Fortunately, AmeriFirst Home Mortgage has rolled out the PowerSaver Grant. It’s an FHA-approved grant that allows AmeriFirst to cover some closing costs when a buyer makes specific eco-friendly home improvements with the FHA 203k loan. But what does that mean?

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If you’re a prospective homebuyer/homeowner seeking mortgage financing using ‘conventional loans’, you could end up paying more come April 2014.

‘Conventional loans’ = Fannie Mae and Freddie Mac, aka Government-sponsored enterprise (GSE) loans.

Earlier this month, the Federal Housing Finance Agency ordered Fannie Mae and Freddie Mac to increase charges called “guarantee fees,” or g-fees, that are embedded in the cost of home loans to protect investors from losses. Theoretically, raising these fees would bring private capital back into the mortgage market and better reflect a borrower’s credit risk.

For loan officers, this will likely make it more difficult to determine whether a borrower is a better candidate for a GSE loan or a loan through the Federal Housing Administration (FHA). But for borrowers, the potential impact is much more significant: adding thousands of dollars to closing costs.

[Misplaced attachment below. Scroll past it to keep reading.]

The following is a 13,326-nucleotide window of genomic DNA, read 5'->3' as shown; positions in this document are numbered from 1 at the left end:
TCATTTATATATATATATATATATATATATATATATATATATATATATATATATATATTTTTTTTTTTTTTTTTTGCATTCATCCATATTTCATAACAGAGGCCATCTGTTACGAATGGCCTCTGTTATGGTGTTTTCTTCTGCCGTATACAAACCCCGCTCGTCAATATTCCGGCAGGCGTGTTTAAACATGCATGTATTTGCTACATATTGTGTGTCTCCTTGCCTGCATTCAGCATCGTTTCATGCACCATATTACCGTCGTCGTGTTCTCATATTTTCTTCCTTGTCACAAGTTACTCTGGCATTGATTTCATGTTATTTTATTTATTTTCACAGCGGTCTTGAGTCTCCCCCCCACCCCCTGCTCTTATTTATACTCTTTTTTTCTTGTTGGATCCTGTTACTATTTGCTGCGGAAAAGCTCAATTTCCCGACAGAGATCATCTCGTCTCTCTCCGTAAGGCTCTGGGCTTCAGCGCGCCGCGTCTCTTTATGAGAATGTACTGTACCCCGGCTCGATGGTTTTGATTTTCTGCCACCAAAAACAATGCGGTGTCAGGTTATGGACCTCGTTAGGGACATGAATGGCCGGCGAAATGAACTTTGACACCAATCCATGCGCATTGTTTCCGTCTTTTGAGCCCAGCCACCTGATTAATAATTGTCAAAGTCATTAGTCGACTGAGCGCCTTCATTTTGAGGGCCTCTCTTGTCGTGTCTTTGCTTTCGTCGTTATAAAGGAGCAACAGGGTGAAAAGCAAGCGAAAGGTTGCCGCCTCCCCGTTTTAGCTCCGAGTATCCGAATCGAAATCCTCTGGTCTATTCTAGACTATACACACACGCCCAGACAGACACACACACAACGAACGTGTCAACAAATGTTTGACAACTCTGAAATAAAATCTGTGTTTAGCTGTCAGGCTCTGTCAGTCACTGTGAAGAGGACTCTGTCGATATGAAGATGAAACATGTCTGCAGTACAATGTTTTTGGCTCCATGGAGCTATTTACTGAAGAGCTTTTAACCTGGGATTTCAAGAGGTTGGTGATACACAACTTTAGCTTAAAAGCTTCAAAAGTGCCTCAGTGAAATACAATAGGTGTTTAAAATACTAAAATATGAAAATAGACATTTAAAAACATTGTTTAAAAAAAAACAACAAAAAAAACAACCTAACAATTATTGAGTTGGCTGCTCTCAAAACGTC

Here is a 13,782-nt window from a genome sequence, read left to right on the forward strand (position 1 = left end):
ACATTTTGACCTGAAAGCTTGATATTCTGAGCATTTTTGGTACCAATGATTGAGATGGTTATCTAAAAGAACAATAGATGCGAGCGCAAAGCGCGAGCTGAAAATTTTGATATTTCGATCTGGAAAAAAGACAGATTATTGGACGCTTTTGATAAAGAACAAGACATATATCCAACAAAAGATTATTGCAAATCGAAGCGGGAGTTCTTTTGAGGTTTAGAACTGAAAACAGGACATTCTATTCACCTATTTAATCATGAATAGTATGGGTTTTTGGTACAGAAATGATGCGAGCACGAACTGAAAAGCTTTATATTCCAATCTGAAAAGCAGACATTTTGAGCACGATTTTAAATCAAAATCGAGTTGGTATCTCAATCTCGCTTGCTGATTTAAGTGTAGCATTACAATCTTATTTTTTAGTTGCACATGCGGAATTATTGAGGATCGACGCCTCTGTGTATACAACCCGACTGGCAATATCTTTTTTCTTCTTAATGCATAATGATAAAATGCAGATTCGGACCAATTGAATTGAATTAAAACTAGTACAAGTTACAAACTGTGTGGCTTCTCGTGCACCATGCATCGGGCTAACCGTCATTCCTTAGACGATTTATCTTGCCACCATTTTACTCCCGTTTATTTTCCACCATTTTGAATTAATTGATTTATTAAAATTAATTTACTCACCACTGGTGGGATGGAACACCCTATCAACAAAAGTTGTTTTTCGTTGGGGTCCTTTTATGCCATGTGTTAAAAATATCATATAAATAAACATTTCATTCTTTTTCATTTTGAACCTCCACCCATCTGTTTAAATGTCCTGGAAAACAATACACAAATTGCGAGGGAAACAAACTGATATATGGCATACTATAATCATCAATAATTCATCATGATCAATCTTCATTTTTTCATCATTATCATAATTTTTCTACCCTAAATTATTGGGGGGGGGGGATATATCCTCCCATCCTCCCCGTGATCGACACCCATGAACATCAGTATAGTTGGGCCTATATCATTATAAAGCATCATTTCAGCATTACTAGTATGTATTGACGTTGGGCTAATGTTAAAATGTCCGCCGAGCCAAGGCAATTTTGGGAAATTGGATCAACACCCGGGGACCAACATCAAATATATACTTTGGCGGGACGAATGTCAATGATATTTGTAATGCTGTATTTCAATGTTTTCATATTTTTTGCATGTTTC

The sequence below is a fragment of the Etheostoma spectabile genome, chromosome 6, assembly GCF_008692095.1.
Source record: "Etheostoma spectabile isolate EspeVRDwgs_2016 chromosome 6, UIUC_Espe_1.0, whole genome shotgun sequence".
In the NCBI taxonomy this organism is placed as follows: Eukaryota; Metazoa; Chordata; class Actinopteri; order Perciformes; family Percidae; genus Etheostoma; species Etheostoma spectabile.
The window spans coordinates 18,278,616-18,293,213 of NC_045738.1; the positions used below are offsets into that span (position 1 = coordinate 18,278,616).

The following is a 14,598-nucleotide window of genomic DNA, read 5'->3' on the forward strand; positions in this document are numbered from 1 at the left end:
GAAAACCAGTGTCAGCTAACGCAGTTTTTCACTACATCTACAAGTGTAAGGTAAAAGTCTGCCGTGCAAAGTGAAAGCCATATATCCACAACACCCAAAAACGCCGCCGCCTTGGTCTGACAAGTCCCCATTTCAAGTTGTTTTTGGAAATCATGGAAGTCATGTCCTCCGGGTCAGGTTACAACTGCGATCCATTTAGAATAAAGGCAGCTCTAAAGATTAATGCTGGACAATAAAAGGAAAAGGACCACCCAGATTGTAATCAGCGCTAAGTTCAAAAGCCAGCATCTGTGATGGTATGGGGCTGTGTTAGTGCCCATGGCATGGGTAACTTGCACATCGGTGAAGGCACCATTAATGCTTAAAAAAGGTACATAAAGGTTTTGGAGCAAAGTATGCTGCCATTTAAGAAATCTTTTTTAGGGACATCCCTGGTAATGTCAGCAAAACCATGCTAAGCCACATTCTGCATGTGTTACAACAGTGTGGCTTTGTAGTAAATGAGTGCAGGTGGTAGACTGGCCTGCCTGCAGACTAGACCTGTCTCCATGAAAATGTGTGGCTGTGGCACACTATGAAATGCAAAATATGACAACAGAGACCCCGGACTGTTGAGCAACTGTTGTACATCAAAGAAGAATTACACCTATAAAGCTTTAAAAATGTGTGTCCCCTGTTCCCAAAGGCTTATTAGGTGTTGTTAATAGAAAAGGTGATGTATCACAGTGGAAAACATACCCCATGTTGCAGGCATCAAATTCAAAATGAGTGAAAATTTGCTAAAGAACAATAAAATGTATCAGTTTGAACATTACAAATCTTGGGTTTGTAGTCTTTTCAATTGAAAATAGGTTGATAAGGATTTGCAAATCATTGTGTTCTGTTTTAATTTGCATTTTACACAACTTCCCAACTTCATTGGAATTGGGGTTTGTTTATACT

Starting March 2014, the Loan-Level Price Adjustment fees, or LLPA fees, of GSE loans may be raised for borrowers with credit scores above 660 and a down payment of less than 30%. Borrowers with scores between 680 and 760 who are making a 5% to 10% down payment could see an interest rate that is 3/8 of a percent higher.

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As the housing market steadily bounces back, many homebuyers may be considering 203(K) loans to help purchase fixer upper homes. A 203(K) loan not only makes such a purchase possible, but also can make a project like an addition or a remodeled kitchen economically feasible for someone who doesn’t have a few extra thousand dollars lying around.

In this blog, I want to give you a good idea of what this loan is and what it can mean to a homebuyer or current homeowner.

The 203(K) is a specific type of mortgage through the Federal Housing Administration (FHA) that is geared toward homebuyers and homeowners who are looking to improve their home with repairs or upgrades. The funds can be easily and quickly accessed to pay for property repairs or improvements, including those identified by a home inspector or an FHA approved appraiser. There are two types of 203(K) loans to meet different needs.